Historic Chilterns

Prehistoric settlements came and went, but the Romans brought changes that reflected a new permanence to human ways of life.

For thousands of years, the fields and forests were the pages that held the stories of life in prehistoric times, and the earthworks and artefacts left behind were the words on those pages. Eventually, people began to record more formally their endeavours; the break between the prehistoric and historic periods of time is defined as the point when people created these written records. In the Chilterns, prehistory ended around the 1st century AD when Roman writers begin to document their interactions with the people of Britain in some detail.

There are lots of great places to experience the history of the Chilterns National Landscape. Wander around Medieval barns and a traditional working farm at the Chiltern Open Air Museum, discover the remains of a 12th century castle at Berkhamsted, or delve into the long history of Stonor Park. Visit our interactive map to discover even more family days out and historic adventures across the Chilterns.


Enter the Romans

As prehistoric times gave way to the historic era, new influences from the continent, in the form of the Roman Empire, brought a wave of changes, notably a type of urbanism not experienced in Britain before. Today’s major settlements in the area – St Albans, Hemel Hempstead, Chesham, Wycombe and Amersham – are all built upon the foundations of earlier activity, in many instances inextricably linked with the presence of waterways. Chalk streams, for instance, were not only desirable locations for settlements because of their supply of drinking water and food resources, but also for their motive power; watermills began to appear as early as the Roman occupation (43-410 AD).

Roman settlements have been recorded all over the Chilterns, from relatively humble farmsteads to ornate villas with elaborate mosaics and indoor heatingField systems identified in LiDAR surveys hint at the importance of the Chilterns for growing crops, which would have supplied the wider Roman Empire.

This dramatic landscape also provided inspiration for spiritual and religious activity, and Roman shrines and temples were built on the Ver and Hamble Brook. Later, many of these places still held significance for people, often becoming the focus for Saxon and Medieval churches – a prime example being the Roman mausoleum discovered at a confluence of small waterways near Stoke Mandeville, which lay under various Saxon, Norman and post-Medieval religious structures.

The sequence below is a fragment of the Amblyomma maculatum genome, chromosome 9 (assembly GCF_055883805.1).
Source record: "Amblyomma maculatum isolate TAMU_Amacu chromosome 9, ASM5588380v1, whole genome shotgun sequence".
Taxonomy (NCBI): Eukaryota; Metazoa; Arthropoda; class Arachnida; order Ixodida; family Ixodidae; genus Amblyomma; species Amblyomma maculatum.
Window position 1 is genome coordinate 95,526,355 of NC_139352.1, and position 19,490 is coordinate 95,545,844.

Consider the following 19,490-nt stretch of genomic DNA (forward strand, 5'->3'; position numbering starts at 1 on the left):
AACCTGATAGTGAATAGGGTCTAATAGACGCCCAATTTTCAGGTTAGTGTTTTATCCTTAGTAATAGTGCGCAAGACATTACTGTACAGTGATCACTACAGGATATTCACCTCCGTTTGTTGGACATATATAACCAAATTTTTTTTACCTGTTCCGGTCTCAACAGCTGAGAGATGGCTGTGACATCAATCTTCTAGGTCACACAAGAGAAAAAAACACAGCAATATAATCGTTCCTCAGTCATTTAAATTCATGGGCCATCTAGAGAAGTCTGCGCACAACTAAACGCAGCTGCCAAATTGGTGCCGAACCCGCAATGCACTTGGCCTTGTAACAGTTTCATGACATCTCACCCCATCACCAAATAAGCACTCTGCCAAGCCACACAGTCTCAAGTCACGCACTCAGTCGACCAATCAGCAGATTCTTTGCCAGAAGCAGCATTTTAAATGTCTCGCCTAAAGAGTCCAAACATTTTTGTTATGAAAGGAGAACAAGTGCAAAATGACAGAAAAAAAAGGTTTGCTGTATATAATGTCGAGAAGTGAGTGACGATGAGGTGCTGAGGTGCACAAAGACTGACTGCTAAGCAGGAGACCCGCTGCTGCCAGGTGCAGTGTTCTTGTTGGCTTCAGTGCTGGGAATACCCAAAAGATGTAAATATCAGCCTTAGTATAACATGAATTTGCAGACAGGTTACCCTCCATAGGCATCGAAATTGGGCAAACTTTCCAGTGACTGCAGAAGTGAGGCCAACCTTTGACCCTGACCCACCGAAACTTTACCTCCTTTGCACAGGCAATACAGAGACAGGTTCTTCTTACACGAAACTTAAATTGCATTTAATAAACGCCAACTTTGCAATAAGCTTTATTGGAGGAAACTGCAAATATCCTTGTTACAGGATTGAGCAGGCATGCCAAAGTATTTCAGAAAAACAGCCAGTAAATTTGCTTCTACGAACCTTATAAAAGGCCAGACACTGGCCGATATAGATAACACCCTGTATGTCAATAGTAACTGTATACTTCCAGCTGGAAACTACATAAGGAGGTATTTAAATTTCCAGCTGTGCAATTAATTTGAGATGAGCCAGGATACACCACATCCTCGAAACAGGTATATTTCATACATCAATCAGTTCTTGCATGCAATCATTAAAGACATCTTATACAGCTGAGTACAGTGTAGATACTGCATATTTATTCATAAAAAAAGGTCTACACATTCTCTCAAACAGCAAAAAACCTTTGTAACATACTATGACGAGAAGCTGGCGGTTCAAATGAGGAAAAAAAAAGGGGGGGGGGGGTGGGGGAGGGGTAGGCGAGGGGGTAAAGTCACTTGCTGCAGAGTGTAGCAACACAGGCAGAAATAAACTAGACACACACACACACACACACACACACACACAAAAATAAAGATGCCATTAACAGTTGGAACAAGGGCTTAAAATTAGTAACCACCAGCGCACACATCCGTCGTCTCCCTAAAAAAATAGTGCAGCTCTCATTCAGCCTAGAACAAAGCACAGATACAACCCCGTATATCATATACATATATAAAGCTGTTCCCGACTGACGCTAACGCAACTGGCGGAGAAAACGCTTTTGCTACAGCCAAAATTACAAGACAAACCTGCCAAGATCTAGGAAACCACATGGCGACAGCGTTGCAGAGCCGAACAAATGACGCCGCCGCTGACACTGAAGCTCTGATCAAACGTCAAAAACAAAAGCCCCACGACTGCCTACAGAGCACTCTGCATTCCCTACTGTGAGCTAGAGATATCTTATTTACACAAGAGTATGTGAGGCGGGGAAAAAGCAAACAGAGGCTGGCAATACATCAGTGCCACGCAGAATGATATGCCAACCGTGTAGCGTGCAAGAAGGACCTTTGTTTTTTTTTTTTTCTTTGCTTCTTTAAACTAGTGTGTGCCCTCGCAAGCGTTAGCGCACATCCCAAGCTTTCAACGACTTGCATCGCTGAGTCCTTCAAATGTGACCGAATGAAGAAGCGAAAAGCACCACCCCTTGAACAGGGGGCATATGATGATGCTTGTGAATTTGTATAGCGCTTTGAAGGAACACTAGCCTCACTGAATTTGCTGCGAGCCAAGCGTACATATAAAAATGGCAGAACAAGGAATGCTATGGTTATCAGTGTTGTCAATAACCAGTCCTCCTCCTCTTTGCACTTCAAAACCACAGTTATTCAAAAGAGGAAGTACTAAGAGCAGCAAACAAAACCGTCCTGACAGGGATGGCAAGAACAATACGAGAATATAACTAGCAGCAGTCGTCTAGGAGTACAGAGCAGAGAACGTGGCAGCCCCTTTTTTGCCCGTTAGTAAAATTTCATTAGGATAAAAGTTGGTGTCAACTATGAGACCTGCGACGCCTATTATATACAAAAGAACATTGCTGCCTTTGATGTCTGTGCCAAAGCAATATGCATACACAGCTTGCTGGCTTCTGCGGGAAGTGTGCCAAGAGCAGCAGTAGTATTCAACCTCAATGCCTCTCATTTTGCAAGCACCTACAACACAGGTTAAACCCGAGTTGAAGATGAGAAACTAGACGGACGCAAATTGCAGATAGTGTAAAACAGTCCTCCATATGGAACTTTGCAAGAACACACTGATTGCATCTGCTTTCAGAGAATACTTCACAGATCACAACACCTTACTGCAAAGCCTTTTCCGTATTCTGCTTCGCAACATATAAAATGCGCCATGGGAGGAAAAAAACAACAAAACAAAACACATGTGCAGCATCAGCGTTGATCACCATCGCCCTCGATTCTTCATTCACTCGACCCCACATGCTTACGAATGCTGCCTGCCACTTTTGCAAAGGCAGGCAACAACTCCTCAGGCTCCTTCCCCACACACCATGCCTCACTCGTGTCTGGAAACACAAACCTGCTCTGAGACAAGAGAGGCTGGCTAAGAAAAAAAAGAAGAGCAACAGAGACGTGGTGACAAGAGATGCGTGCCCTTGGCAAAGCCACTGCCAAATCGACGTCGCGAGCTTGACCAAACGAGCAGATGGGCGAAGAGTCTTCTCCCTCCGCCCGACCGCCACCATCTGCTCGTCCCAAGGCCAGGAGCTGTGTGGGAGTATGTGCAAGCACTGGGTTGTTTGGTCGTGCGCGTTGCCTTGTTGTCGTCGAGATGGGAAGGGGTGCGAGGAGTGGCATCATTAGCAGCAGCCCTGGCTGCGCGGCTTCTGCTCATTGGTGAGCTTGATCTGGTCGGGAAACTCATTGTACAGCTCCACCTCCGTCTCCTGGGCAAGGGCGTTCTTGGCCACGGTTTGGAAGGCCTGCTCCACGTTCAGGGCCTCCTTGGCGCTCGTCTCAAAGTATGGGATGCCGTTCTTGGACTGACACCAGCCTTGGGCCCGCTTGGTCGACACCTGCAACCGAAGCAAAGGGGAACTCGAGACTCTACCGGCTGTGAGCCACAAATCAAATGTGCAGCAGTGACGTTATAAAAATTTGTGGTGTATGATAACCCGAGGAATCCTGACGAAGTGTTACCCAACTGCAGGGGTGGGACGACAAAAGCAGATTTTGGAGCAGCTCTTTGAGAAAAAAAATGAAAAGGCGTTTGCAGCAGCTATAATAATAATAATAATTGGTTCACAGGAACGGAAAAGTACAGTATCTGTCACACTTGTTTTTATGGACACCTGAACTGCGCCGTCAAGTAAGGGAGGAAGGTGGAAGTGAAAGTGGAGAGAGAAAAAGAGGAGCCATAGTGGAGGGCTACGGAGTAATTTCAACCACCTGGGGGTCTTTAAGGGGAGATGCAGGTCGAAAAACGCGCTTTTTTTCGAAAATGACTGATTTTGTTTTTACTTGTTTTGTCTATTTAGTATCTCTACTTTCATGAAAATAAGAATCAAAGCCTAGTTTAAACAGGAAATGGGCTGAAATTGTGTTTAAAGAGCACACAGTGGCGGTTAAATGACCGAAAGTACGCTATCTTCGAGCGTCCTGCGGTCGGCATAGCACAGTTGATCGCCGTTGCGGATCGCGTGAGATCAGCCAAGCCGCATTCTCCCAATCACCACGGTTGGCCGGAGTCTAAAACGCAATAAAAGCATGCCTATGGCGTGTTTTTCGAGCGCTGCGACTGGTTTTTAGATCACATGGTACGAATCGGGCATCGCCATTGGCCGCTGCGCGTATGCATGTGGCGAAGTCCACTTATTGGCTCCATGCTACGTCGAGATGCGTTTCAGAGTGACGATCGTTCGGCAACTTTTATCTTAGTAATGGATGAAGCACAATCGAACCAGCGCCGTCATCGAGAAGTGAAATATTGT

LiDAR – how it helps us to see the past

LiDAR stands for ‘Light Detection and Ranging’ and is a remote sensing method that uses pulses from a laser to collect measurements to examine the Earth’s surface. These measurements can be built up to create a 3D model of an area, mapping the ground beneath the airborne platform (usually a plane or helicopter) used to scan it. It can show us features of the landscape that have long been forgotten, whether Roman field systems lost to farmland, or a World War I training trench deep in a woodland. The CCB’s Beacons of the Past  project recently commissioned the largest high resolution LiDAR survey ever flown for archaeology in the UK.

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Land of the Chiltern dwellers

The Roman Empire fell and its influence waned, ushering in the Early Medieval or ‘Dark Ages’ (410-1066 AD). During this time, the use of the land for farming and settlement continued to expand as population density increased – a fact suggested by recent discoveries of Saxon funerary sites. The first mention of the Chilterns as a geographical location appears in a 7th century document, where the Cilternsaetna landes refers to ‘the land of the Chiltern dwellers’. It is during this period that the establishment of ‘hundreds’ and parishes began; a system that still is visible in the administrative arrangements of the Chilterns today.

During the Medieval Ages (1066-1485 AD), woodlands were the biggest natural resource of the Chilterns. They provided construction materials for houses, carts and fences, as well as all the fuel and heating needed by peasants and their feudal lords. Wood was not the only valuable product – woodlands provided clay for bricks and tiles and food for livestock.

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Woodlands from a bygone era

In the Medieval Ages, many woodlands were more open than they are today, with trees of different sizes and ages. The most open areas contained grassland, or ‘wood pasture’, and were used for grazing, although very little of this survives now. Some woodlands originated in the Medieval Ages, either privately owned by manorial lords or created as common land. Regardless of origin, woodlands that have been on the same site continuously since the 1600s are now considered ‘ancient’ and are wonderful for wildlife. Find out more about the Chilterns’ woodlands.

Medieval sources also show that fields were being created during this time through woodland clearance – a process known as ‘assarting’. Generally, Medieval field systems were large and open, with workable strips allocated to the tenants of the manor. Hedged fields were made by the piecemeal enclosure of Medieval open, arable fields.